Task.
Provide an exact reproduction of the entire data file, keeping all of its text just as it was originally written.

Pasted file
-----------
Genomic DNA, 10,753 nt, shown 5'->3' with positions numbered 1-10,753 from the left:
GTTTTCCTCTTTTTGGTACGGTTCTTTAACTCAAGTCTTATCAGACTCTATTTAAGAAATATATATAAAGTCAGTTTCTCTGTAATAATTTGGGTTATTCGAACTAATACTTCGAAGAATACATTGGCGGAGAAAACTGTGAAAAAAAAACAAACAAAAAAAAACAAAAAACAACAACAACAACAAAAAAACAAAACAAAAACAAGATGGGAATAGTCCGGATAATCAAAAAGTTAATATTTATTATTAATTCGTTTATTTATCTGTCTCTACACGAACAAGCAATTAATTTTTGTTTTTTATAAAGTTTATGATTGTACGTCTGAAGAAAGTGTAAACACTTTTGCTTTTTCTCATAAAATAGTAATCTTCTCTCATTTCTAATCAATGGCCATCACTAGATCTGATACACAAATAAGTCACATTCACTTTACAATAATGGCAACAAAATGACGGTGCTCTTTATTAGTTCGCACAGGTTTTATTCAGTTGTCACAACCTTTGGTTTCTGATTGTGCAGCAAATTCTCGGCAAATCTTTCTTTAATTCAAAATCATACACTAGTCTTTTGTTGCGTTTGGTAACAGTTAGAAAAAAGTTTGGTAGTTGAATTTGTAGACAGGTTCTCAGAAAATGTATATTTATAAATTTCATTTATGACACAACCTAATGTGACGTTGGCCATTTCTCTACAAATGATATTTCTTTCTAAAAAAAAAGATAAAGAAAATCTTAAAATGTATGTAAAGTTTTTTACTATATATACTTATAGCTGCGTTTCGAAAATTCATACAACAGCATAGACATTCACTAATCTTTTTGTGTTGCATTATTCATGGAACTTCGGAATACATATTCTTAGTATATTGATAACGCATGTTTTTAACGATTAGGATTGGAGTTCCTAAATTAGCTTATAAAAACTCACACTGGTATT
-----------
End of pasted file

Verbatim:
Genomic DNA, 10,753 nt, shown 5'->3' with positions numbered 1-10,753 from the left:
GTTTTCCTCTTTTTGGTACGGTTCTTTAACTCAAGTCTTATCAGACTCTATTTAAGAAATATATATAAAGTCAGTTTCTCTGTAATAATTTGGGTTATTCGAACTAATACTTCGAAGAATACATTGGCGGAGAAAACTGTGAAAAAAAAACAAACAAAAAAAAACAAAAAACAACAACAACAACAAAAAAACAAAACAAAAACAAGATGGGAATAGTCCGGATAATCAAAAAGTTAATATTTATTATTAATTCGTTTATTTATCTGTCTCTACACGAACAAGCAATTAATTTTTGTTTTTTATAAAGTTTATGATTGTACGTCTGAAGAAAGTGTAAACACTTTTGCTTTTTCTCATAAAATAGTAATCTTCTCTCATTTCTAATCAATGGCCATCACTAGATCTGATACACAAATAAGTCACATTCACTTTACAATAATGGCAACAAAATGACGGTGCTCTTTATTAGTTCGCACAGGTTTTATTCAGTTGTCACAACCTTTGGTTTCTGATTGTGCAGCAAATTCTCGGCAAATCTTTCTTTAATTCAAAATCATACACTAGTCTTTTGTTGCGTTTGGTAACAGTTAGAAAAAAGTTTGGTAGTTGAATTTGTAGACAGGTTCTCAGAAAATGTATATTTATAAATTTCATTTATGACACAACCTAATGTGACGTTGGCCATTTCTCTACAAATGATATTTCTTTCTAAAAAAAAAGATAAAGAAAATCTTAAAATGTATGTAAAGTTTTTTACTATATATACTTATAGCTGCGTTTCGAAAATTCATACAACAGCATAGACATTCACTAATCTTTTTGTGTTGCATTATTCATGGAACTTCGGAATACATATTCTTAGTATATTGATAACGCATGTTTTTAACGATTAGGATTGGAGTTCCTAAATTAGCTTATAAAAACTCACACTGGTATT